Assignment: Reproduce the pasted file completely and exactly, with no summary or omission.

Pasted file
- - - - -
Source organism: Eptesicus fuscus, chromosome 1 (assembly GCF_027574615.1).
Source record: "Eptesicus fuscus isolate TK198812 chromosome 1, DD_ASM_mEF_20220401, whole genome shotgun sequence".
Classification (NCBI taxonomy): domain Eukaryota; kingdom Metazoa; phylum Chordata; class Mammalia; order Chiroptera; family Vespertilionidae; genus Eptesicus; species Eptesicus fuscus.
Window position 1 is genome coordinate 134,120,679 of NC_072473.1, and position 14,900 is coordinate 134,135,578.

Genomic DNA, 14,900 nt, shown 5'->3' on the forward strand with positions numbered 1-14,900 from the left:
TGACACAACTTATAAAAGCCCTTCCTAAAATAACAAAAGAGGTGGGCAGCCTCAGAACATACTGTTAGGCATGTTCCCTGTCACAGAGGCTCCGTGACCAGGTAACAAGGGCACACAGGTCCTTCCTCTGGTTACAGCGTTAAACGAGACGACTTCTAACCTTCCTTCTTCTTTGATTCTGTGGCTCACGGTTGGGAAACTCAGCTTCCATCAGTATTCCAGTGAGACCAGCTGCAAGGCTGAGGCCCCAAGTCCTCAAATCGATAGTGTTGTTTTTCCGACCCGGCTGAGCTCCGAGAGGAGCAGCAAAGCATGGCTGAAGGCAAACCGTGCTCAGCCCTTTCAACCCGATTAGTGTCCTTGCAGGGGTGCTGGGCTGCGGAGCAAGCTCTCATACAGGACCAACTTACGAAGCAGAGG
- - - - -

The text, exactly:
Source organism: Eptesicus fuscus, chromosome 1 (assembly GCF_027574615.1).
Source record: "Eptesicus fuscus isolate TK198812 chromosome 1, DD_ASM_mEF_20220401, whole genome shotgun sequence".
Classification (NCBI taxonomy): domain Eukaryota; kingdom Metazoa; phylum Chordata; class Mammalia; order Chiroptera; family Vespertilionidae; genus Eptesicus; species Eptesicus fuscus.
Window position 1 is genome coordinate 134,120,679 of NC_072473.1, and position 14,900 is coordinate 134,135,578.

Genomic DNA, 14,900 nt, shown 5'->3' on the forward strand with positions numbered 1-14,900 from the left:
TGACACAACTTATAAAAGCCCTTCCTAAAATAACAAAAGAGGTGGGCAGCCTCAGAACATACTGTTAGGCATGTTCCCTGTCACAGAGGCTCCGTGACCAGGTAACAAGGGCACACAGGTCCTTCCTCTGGTTACAGCGTTAAACGAGACGACTTCTAACCTTCCTTCTTCTTTGATTCTGTGGCTCACGGTTGGGAAACTCAGCTTCCATCAGTATTCCAGTGAGACCAGCTGCAAGGCTGAGGCCCCAAGTCCTCAAATCGATAGTGTTGTTTTTCCGACCCGGCTGAGCTCCGAGAGGAGCAGCAAAGCATGGCTGAAGGCAAACCGTGCTCAGCCCTTTCAACCCGATTAGTGTCCTTGCAGGGGTGCTGGGCTGCGGAGCAAGCTCTCATACAGGACCAACTTACGAAGCAGAGG